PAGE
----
“Numerous media outlets that in 2015 were sputtering if not collapsing, and numerous television personalities about to be fired because nobody was watching them, were first rescued and then propelled into the stratosphere by The Trump Show.”
That the liberal belief in and fear of a Trump-led fascist dictatorship and violent coup is actually a fantasy — a longing, a desire, a craving — has long been obvious. The Democrats’ own actions proved that they never believed their own melodramatic and self-glorifying rhetoric about Trump as The New Hitler — from their leaders joining with the GOP to increase The Fascist Dictator’s domestic spying powers and military spending to their (correct) belief that the way to oust The Neo-Nazi Tyrant was through a peaceful and lawfully conducted democratic election in which vote totals and, if necessary, duly constituted courts would determine the next president. The motives for concocting this Wagnerian fantasy about coups, dictatorship, concentration camps and civil war are numerous.
Politics is boring, and your life unspectacular, if it’s dedicated to a goal as banal and uninspiring as empowering a septuagenarian career-politician — the centrist-authoritarian author of the 1994 Crime Bill, the credit card industry’s most loyal servant, and key Iraq War advocate — along with his tough-on-crime prosecutor-running-mate who always seems as if she just left a meeting of the Aetna Board of Directors where massive hikes in deductibles were approved. Glory is available only if one can convincingly herald oneself as a front-line warrior risking it all to courageously battle unprecedented evil and a Nazi-like menace. But working to do nothing more than elect Joe Biden, Kamala Harris and the rest of the painfully ordinary and mediocre corporatist and imperialist Democratic Party politicians through a standard American election?
There’s no glory residing in that, no courage needed for it, to put it mildly. Posturing as a courageous soldier in an existential battle for freedom, democracy and the survival of the marginalized against Nazi despotism is far more exciting and psychologically satisfying (and financially profitable) than being an obedient liberal drone marching in perfect tune to the dreary, McKinsey-scripted musical theater produced by Tom Perez and the DNC. That is therefore the delusional storyline adopted by many. Then there’s the multi-pronged profit that the Trump-as-Hitler motif has generated for virtually every institution of American authority. Numerous media outlets that in 2015 were sputtering if not collapsing, and numerous television personalities about to be fired because nobody was watching them, were first rescued and then propelled into the stratosphere by The Trump Show.
“It may not be good for America, but it’s damn good for CBS,” said the network’s then-CEO Les Moonves in 2016 about Trump TV. Of course media outlets don’t want to declare the 2020 election over: they will milk the abundant Trumpian cash cow until the very last drop has been monetized. The frightening spectre of a Dictatorial Menace also led liberal advocacy groups such as the ACLU to drown in previously unimaginable quantities of #Resistance cash, frenetically donated in the name of stopping Trump’s incomparable evil. Rotted and discredited institutions like the CIA, NSA and FBI re-branded themselves as patriotic guardians of liberal democracy and stalwart protectors of a besieged population.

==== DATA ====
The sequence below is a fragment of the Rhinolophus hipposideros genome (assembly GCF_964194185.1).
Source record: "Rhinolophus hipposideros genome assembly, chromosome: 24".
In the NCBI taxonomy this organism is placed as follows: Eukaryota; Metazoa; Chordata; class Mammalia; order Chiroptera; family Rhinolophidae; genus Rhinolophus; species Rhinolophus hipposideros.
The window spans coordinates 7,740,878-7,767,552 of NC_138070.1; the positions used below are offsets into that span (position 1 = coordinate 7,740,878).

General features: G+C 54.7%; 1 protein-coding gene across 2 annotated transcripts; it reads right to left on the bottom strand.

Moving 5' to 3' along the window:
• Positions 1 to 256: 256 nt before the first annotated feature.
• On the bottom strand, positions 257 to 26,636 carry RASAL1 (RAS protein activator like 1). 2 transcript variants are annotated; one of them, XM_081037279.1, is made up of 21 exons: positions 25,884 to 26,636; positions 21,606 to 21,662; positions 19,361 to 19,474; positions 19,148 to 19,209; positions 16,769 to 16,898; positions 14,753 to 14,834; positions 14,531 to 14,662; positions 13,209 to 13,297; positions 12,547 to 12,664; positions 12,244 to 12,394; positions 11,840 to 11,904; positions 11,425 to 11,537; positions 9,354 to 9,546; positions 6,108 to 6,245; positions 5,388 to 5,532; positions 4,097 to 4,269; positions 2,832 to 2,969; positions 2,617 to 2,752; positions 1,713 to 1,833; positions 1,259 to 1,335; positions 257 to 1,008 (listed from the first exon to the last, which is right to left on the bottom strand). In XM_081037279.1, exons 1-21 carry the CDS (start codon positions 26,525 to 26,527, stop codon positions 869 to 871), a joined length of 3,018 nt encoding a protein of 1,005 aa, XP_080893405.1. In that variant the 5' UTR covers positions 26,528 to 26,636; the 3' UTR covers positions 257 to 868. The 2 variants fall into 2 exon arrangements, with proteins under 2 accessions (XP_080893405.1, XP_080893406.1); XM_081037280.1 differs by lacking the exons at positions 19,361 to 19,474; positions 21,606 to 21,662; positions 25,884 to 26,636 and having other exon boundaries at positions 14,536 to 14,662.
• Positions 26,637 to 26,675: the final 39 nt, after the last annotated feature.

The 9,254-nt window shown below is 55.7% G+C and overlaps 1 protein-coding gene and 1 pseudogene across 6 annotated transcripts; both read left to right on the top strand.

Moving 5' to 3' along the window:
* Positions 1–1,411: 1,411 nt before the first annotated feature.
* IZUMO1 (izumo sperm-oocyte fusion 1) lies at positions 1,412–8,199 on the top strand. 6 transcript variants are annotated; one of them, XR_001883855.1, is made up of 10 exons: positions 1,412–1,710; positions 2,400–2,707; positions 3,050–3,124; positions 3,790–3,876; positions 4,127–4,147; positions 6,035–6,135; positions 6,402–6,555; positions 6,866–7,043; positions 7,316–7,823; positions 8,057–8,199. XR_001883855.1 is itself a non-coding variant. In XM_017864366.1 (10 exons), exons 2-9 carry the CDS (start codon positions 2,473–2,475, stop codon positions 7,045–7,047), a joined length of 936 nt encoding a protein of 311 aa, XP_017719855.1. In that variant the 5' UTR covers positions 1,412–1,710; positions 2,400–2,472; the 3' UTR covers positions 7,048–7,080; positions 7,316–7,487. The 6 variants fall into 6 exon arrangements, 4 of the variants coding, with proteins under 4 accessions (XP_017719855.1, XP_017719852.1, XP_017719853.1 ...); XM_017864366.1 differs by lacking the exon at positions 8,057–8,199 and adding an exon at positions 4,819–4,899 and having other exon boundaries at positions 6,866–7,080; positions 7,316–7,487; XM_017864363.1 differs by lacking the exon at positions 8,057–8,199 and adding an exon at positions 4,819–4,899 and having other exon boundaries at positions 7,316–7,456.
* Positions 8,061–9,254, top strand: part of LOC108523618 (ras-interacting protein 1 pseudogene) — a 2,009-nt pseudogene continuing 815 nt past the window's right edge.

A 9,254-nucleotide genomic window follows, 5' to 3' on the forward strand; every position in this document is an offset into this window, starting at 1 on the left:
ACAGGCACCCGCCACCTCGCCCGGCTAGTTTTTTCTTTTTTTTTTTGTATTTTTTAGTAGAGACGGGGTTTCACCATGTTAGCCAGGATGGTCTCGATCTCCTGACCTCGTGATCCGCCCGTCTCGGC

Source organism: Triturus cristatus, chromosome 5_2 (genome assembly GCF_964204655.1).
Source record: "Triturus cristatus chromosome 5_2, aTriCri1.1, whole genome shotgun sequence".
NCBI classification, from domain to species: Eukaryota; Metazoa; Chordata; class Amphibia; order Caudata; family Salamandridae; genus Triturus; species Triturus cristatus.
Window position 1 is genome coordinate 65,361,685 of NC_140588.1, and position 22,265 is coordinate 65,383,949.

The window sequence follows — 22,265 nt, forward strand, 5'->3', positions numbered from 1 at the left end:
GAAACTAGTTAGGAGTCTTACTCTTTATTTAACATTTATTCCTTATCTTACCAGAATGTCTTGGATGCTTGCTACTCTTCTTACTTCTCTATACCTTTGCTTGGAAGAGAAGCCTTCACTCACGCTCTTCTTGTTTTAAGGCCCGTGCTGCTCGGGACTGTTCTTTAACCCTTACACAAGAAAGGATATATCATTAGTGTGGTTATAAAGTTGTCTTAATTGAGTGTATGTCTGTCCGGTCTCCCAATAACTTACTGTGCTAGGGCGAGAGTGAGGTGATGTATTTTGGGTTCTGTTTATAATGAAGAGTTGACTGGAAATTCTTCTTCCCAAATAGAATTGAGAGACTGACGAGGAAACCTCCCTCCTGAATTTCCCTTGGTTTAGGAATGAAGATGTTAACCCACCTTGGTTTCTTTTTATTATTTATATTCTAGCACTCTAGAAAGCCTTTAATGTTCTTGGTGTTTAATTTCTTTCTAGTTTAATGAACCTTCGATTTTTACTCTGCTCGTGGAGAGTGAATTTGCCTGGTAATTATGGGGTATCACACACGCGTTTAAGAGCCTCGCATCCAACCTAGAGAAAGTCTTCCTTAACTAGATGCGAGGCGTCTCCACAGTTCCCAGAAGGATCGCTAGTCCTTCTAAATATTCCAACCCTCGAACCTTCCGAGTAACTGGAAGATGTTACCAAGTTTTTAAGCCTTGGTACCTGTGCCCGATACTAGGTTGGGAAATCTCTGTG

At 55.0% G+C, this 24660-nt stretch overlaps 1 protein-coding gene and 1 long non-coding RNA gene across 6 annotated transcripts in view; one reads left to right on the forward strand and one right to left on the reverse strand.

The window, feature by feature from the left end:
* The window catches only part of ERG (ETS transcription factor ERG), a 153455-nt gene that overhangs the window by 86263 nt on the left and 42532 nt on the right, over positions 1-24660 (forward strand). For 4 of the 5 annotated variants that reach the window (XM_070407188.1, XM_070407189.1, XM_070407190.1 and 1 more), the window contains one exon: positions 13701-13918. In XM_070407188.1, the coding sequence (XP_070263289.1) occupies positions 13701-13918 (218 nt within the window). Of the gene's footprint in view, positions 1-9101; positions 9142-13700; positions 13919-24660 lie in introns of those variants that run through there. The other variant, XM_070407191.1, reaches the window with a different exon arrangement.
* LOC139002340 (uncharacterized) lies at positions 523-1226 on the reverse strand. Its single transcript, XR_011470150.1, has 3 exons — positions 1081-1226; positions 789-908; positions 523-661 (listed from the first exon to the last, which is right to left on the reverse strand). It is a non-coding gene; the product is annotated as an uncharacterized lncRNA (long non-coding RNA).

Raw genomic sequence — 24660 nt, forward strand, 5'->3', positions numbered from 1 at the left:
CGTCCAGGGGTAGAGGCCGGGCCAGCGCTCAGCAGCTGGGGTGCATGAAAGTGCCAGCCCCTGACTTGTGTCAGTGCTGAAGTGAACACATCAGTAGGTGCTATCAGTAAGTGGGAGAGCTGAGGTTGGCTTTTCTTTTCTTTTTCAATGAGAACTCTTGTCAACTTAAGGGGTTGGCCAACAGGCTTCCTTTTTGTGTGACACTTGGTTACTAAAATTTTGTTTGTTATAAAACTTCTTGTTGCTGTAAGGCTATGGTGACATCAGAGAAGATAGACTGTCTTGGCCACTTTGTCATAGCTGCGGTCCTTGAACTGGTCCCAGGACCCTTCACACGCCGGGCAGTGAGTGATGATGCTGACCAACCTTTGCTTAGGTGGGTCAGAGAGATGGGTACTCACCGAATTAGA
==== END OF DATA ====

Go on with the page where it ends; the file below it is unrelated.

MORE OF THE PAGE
First cases to be launched today in an increasingly uphill battle. Legal costs will be phenomenal.
President Trump plans to brandish obituaries of people who supposedly voted but are dead — plus hold campaign-style rallies — in an effort to prolong his fight against apparent insurmountable election results, four Trump advisers told me during a conference call this afternoon. Obits for those who cast ballots are part of the “specific pieces of evidence” aimed at bolstering the Trump team’s so-far unsupported claims of widespread voter fraud and corruption that they say led to Joe Biden’s victory. Fueling the effort is the expected completion of vote counting this week, allowing Republicans to file for more recounts Team Trump is ready to announce specific recount teams in key states, and it plans to hold a series of Trump rallies focused on the litigation.
In Georgia: Doug Collins, the outgoing congressman who lost to Sen. Kelly Loeffler in a special election to fill former Sen. Johnny Isakson’s seat, will be leading the campaign’s recount efforts. The team has also redeployed 92 staffers from Florida to Georgia, doubling its group on the ground In Arizona: Kory Langhofer, former counsel for Trump’s 2016 transition, will serve as lead attorney. In Pennsylvania: Porter Wright’s Ron Hicks is heading up the legal effort. Nationwide: They’re assembling additional surrogates and lawyers. “We want to make sure we have an adequate supply of manpower on the ground for man-to-man combat,” one adviser said. The group is also staffing a campaign-style media operation.
The team led by Trump communications director Tim Murtaugh is now a surrogate messaging center. It will pump out “regular press briefings, releases on legal action and obviously things like talking points and booking people strategically on television,” one adviser said. They’ll also make a big play to raise money for their legal defense fund. Trump’s formal legal team includes 2020 campaign manager Bill Stepien, lawyer Justin Clark, and senior advisers Jason Miller and David Bossie. Reps. Jim Jordan and Scott Perry, as well as former White House Chief of Staff Reince Priebus, are also advising.
Meet the swamp creatures. For pete’s sake, John Kerry? Climate? Sally Yates? Wasn’t she supposed to be in jail?